My name is Anna Broeders, and I am an illustrator from the Netherlands. I graduated as a graphic designer in 2018 and worked for a graphic design studio for a while, but I quickly realized that I wanted to make illustrations, and I couldn’t do that there. Finding work as an in-house illustrator is quite difficult because most businesses work with freelancers. I decided I wanted to become a freelance illustrator. But where to begin?
Steps to Become a Freelance Illustrator
When you start, it’s normal that you haven’t found your signature style yet. I find that by every illustration, my style develops and changes. A personal style isn’t necessary to find work, but it can help art directors recognize your style and hire you for it. You can also decide to be a master of different styles. It’s a matter of choice.
Creating a Portfolio
Before applying for freelance work, you should have a portfolio of your best work to show. Think about what market you would like to work in editorial, publishing, children’s books, graphic novels, or comics, and specify your portfolio to that market. For example, if you make food illustrations, you target restaurants and businesses that have a connection to food. I think it’s important to make personal work too, explore different themes and let your creativity free without any limitations. Make the work you would like to be hired for!
Before I went freelance, I had a lot of questions about the technical side of it. How to do my finances? How much I should charge. The book that helped me with any questions I had was “Becoming a Successful Illustrator” It is filled with advice from illustrators and covers all you need to know before making a start as a freelance illustrator. It has a contract, invoice and terms and conditions samples, a guide to finance and some technical tips. I found it a great resource, and I would highly recommend it. Going freelance is a big step and can be financially uncertain. I chose to have a day job besides my freelance work. That way, I have more certainty about my finances, and I can still do what I love.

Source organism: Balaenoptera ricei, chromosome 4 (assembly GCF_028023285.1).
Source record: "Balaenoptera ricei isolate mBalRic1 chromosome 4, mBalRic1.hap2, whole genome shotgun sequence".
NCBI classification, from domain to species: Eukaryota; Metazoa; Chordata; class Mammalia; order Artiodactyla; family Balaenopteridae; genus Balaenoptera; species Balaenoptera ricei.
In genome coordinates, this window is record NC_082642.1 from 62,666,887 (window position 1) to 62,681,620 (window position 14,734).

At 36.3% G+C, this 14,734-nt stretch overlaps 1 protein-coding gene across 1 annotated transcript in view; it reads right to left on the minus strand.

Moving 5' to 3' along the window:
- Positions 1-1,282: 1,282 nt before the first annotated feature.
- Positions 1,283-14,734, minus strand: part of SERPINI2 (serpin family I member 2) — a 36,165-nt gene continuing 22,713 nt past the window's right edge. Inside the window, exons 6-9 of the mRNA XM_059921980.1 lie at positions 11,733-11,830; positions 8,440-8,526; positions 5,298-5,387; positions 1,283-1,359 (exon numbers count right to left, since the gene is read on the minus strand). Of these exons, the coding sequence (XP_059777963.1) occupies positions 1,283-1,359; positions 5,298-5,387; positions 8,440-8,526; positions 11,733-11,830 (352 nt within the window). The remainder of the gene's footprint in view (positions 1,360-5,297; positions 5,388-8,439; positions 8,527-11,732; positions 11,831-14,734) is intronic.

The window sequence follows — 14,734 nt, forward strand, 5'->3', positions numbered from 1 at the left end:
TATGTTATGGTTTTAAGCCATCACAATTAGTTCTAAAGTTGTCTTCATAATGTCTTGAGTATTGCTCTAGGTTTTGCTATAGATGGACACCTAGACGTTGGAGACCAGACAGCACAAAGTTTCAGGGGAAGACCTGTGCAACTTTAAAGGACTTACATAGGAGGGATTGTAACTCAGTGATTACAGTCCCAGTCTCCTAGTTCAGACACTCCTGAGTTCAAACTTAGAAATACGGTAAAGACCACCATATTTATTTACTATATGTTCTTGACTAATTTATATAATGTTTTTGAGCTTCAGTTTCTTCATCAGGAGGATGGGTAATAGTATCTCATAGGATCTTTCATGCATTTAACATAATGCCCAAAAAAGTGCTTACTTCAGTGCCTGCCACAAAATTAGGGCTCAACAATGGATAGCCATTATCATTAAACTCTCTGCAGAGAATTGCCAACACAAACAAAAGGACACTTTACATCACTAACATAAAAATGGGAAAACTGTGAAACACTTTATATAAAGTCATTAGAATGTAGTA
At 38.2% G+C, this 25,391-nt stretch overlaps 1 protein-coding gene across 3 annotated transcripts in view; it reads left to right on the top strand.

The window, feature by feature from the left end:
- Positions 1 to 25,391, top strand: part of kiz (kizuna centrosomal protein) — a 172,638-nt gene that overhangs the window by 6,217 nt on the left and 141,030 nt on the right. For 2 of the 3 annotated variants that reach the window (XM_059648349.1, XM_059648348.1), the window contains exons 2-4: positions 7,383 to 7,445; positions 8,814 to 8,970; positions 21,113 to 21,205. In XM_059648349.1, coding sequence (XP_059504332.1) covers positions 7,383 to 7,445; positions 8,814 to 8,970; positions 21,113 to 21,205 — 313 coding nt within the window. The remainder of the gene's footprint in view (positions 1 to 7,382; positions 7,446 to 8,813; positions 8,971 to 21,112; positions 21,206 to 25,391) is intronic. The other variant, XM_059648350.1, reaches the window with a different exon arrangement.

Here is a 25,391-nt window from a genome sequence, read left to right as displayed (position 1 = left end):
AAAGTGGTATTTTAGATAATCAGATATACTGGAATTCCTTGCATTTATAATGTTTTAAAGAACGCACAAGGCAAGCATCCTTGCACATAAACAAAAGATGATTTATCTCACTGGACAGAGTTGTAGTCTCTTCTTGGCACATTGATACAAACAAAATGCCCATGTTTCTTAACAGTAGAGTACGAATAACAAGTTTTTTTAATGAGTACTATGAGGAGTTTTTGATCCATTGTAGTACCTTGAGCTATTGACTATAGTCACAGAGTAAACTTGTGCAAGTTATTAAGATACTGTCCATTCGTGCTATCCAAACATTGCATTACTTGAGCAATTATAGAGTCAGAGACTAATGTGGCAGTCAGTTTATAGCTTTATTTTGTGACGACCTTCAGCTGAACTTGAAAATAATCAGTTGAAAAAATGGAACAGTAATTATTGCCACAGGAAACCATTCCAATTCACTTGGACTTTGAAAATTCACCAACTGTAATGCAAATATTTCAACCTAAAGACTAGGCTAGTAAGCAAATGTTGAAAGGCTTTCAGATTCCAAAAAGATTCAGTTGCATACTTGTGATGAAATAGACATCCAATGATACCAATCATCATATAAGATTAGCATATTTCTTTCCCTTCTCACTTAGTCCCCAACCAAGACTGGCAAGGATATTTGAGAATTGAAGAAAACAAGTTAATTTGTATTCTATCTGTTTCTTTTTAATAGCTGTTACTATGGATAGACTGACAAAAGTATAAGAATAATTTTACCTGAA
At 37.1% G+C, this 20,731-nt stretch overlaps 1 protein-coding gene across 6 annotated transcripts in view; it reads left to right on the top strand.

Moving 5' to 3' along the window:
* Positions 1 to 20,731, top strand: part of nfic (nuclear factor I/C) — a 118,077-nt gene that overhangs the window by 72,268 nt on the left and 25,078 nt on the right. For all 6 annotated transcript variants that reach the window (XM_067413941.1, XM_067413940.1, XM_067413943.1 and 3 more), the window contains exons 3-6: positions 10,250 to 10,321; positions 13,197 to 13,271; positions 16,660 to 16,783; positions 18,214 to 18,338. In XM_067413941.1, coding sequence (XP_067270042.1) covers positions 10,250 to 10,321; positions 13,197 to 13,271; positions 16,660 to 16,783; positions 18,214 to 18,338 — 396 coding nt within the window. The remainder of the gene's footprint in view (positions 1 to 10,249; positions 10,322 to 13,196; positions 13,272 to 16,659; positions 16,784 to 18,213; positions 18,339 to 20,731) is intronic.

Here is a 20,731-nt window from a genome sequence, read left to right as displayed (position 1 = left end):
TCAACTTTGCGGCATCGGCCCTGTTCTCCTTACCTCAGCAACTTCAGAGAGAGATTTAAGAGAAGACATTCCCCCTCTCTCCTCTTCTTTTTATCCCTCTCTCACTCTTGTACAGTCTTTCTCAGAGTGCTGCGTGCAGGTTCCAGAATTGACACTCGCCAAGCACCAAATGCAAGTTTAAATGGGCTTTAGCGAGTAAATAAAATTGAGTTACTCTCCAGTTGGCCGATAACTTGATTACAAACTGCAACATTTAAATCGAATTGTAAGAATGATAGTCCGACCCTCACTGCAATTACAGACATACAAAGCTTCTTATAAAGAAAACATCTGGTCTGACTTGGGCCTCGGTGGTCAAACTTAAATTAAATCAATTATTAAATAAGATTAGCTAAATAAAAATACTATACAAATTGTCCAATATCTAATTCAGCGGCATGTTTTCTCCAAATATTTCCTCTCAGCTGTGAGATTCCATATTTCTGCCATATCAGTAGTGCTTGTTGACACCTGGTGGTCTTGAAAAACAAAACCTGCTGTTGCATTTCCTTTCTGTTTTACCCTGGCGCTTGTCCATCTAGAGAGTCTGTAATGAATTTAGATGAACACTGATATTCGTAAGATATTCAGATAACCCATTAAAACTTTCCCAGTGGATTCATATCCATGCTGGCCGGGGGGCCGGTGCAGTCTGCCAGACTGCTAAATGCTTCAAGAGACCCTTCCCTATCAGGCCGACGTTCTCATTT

Getting Freelance Work
After you have sorted out your work and know what kind of clients you would like to work for, you can start acquiring. This means letting businesses and potential clients know that you are ready to take work on. What works for one person does not necessarily work for all people. If you are a student or someone starting in the field, here’s a bit of advice I can give you on how to get work and promote yourself.
Befriend Other Artists
The illustration industry is like a small town where everyone knows each other. A lot of the illustration industry is about building relationships with people. And If you are nice to work with, chances are an art director will want to hire you again. Befriending other artists can also help you in your creativity, and they might recommend you for a job if they have their hands full.
When art directors are looking for illustrators, they look into their portfolio databases and online. If you send your portfolio to an art director, you might not get a direct response, but they will have you in their databases. You might hear back from them months later when they need an illustrator. A great way to get your work out there is by using social media. You can easily show your work and gather an audience.
Don’t expect that you’ll get out of school and immediately be able to support yourself with freelance work. It can take years to build up enough client work to support yourself entirely freelance. That said, some of us get lucky and can get enough clients right out of school. But it is good to have a day job of some sort to support you while you build up your client list. And until then, one of the best things you can do for your career is to be productive and keep making art.
There is no guide to freelancing, it is good to be prepared, but you’ll never know what will be thrown at you. Here is a mistake I made when starting. When I just started, I was commissioned to make a portrait illustration. I had sent the client the terms and conditions, and we had an agreement. I started the artwork, and when I was almost finished, the client canceled the commission. I had written in the contract how much should be paid at what stage the client should decide to cancel the commission. Because it was a private commission, I never received any of the agreed fees. I learned when doing a private commission, meaning not for a business, It’s good to ask 50% of the fee upfront. Freelancing is full of learning moments, big and small.
About pricing (Book) : Becoming a Successful Illustrator
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